Career Profile – Nathan Maxwell
Wednesday April 4th is Global Day of the Engineer. Celebrate the day by reading our conversation with Nathan Maxwell, an engineer with ARUP.
1. Why did you choose to study engineering?
As a kid, I really enjoyed building things with my hands – model-making, K’NEX, LEGO, etc. – and I was always good with numbers. Engineering seemed like a way to combine both of these things into something genuinely interesting and important. With so many different streams of engineering to begin with, I knew I’d have a chance to figure out what I enjoyed the most.
2. Describe your current role
I’m a design engineer in the Bridges and Civil Structures department at Arup. Basically, we are the structural engineers who don’t design buildings! Our work ranges from the design of structures to analysing damaged bridges to research to choosing the route of highway schemes. As a design engineer, I tend to be heavily involved in the more technical aspects of work so that I can develop my technical design skills.
3. What projects are you working on right now?
I’ve just finished working on a research project that assessed the structural health of a number of motorway bridges in Leinster, where we employed a company to carry out a number of tests on each bridge; then, with the results, we used statistical analysis to predict the lifespan of the bridges. Since then, I’ve started working on a new design for motorway crash barriers that will hopefully reduce road-users’ fatalities in the long term. Once finished, the design will become the new national standard design for all of Ireland.
4. What’s the best thing about being an engineer?
My favourite thing about being an engineer is the variety of work we do. I hate the idea of having a 40-year career where every day I go to work and do the same thing! Projects only ever last a couple of years and your role in each project changes, which keeps every day different and interesting.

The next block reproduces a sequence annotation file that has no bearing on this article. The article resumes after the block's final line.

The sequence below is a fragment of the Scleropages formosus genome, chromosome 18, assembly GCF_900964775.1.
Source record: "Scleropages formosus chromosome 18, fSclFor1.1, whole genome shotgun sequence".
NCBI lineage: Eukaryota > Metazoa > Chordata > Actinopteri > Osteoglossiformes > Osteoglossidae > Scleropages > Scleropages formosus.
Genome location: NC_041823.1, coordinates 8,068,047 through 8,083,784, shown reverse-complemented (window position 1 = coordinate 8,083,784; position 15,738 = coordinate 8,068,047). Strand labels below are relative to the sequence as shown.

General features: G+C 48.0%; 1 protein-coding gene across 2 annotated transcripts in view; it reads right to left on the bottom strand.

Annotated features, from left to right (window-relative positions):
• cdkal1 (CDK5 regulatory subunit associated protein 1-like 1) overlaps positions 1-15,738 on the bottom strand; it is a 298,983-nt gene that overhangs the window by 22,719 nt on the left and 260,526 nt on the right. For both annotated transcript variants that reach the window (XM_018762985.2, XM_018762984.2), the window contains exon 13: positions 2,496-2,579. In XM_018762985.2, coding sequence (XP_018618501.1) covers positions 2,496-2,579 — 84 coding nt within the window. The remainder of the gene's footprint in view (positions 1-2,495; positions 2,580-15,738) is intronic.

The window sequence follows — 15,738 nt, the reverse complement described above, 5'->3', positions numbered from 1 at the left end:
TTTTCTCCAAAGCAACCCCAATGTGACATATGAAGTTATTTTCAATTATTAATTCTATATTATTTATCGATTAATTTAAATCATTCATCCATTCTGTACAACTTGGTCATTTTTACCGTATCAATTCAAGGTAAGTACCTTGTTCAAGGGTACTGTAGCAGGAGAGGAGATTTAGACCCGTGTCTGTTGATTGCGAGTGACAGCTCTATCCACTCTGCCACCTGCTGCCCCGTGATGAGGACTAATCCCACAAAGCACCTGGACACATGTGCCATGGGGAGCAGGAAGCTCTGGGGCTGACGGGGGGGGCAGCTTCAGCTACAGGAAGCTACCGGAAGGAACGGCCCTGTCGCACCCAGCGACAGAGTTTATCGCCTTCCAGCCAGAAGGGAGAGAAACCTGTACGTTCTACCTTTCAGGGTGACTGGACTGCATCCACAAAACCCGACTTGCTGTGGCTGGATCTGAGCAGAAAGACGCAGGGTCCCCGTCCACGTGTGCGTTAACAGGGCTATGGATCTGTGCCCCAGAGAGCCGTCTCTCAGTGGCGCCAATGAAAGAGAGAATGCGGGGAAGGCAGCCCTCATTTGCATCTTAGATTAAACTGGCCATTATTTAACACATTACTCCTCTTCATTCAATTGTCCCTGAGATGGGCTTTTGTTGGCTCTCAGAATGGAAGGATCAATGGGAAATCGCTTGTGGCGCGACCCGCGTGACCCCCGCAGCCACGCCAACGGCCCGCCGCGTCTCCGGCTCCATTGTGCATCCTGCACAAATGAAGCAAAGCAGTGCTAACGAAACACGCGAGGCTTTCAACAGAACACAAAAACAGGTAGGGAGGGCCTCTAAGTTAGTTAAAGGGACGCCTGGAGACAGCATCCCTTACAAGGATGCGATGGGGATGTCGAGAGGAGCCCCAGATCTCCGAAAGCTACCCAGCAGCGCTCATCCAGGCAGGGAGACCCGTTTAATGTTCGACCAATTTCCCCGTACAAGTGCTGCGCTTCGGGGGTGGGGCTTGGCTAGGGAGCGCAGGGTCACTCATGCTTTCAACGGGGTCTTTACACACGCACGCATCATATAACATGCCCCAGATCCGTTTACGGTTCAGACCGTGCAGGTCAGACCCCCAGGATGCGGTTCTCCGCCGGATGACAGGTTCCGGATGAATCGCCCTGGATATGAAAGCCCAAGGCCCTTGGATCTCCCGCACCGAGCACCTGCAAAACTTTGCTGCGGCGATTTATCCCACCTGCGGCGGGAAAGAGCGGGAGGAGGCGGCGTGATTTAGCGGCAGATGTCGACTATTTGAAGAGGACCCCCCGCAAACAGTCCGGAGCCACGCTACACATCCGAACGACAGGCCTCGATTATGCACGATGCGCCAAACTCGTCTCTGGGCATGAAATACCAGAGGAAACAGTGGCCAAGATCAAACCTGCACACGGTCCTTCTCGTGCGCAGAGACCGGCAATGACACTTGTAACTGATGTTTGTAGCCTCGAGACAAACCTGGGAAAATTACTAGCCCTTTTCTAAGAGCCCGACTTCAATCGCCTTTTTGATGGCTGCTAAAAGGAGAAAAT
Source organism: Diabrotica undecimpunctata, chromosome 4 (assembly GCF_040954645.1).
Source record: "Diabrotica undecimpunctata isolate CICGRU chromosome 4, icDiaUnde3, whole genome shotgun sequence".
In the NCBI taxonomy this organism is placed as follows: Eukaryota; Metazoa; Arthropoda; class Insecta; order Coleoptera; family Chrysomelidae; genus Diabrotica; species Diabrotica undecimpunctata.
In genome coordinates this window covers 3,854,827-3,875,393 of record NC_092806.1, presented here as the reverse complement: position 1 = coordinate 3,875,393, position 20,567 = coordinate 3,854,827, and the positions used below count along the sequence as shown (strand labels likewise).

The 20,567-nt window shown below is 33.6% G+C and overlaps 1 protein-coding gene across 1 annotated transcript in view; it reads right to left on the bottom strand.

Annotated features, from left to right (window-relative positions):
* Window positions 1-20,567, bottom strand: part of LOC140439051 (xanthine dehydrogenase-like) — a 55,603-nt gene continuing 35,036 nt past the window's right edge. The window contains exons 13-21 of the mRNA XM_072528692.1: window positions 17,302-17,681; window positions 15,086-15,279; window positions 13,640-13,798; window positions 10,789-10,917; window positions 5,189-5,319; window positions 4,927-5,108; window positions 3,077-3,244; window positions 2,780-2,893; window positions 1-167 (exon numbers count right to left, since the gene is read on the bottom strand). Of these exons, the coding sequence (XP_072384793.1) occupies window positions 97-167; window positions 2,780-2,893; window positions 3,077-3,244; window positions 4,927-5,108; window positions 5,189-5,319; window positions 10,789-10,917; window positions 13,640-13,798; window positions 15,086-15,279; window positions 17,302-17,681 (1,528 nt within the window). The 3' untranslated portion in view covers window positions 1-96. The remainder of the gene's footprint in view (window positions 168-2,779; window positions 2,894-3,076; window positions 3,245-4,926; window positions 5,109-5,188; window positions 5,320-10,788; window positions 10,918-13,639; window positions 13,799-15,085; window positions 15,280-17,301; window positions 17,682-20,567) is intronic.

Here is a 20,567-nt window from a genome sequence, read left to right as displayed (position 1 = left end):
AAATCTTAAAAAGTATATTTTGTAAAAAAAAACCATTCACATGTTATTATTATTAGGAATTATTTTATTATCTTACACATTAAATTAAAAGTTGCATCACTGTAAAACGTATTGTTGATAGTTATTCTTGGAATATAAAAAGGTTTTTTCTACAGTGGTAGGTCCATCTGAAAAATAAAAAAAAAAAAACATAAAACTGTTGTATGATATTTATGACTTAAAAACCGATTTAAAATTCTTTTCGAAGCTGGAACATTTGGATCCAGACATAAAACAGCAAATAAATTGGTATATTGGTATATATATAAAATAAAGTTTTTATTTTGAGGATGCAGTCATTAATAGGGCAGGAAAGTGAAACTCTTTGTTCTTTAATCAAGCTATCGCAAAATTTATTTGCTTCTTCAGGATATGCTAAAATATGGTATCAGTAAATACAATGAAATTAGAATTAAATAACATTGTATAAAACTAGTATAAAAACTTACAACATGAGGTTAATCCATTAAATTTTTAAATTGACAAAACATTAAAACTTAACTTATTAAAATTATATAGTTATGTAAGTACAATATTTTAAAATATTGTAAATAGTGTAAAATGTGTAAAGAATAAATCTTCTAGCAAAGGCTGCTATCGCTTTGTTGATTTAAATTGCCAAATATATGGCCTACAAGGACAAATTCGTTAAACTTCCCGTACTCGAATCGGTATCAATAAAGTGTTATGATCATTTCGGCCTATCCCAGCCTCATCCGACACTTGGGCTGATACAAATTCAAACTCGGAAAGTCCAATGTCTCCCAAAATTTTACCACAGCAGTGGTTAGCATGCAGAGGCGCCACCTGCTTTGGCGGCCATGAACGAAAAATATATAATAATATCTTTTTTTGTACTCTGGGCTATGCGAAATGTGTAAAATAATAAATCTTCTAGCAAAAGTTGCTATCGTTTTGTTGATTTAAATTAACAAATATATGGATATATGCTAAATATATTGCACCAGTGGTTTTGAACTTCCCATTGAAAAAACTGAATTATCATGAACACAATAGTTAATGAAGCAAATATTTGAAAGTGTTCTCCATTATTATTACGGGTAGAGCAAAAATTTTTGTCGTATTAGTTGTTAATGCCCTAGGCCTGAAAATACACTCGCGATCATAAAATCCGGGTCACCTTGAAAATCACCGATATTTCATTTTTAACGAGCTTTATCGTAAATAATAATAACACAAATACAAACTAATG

5. What was college life like?
Busy! Life as a student engineer can get a bit hectic and you’re constantly juggling assignment deadlines for different classes. A big surprise for me was how much group work there was, which was good because I’m definitely a people person. Having lots of classes didn’t really bother me either, because it meant less time sitting by myself in the library!
6. What advice would you give someone who’s thinking of studying engineering?
Don’t be put off if maths isn’t necessarily your favourite subject – it doesn’t have to be. So much of studying engineering is about your ability to understand problems and how they can be solved. Equally, if you really enjoy maths, some streams of engineering are heavily computational and always attract people who are good at maths. What a lot of people don’t realise is that a degree in engineering leaves them open to become anything they want, not just an engineer!
7. What do you like to do in your spare time?
I love playing and watching sport, and also really love music. A lot (too much) of my salary goes on records and gig tickets! My favourite pastime is travelling – I almost feel uncomfortable if I don’t have a flight to somewhere booked at any given time! While I love going on holiday, one of my biggest ambitions is to work in parts of the world that don’t enjoy the developed infrastructure we do here in Ireland. This is one of the principal reasons I chose a career in civil engineering.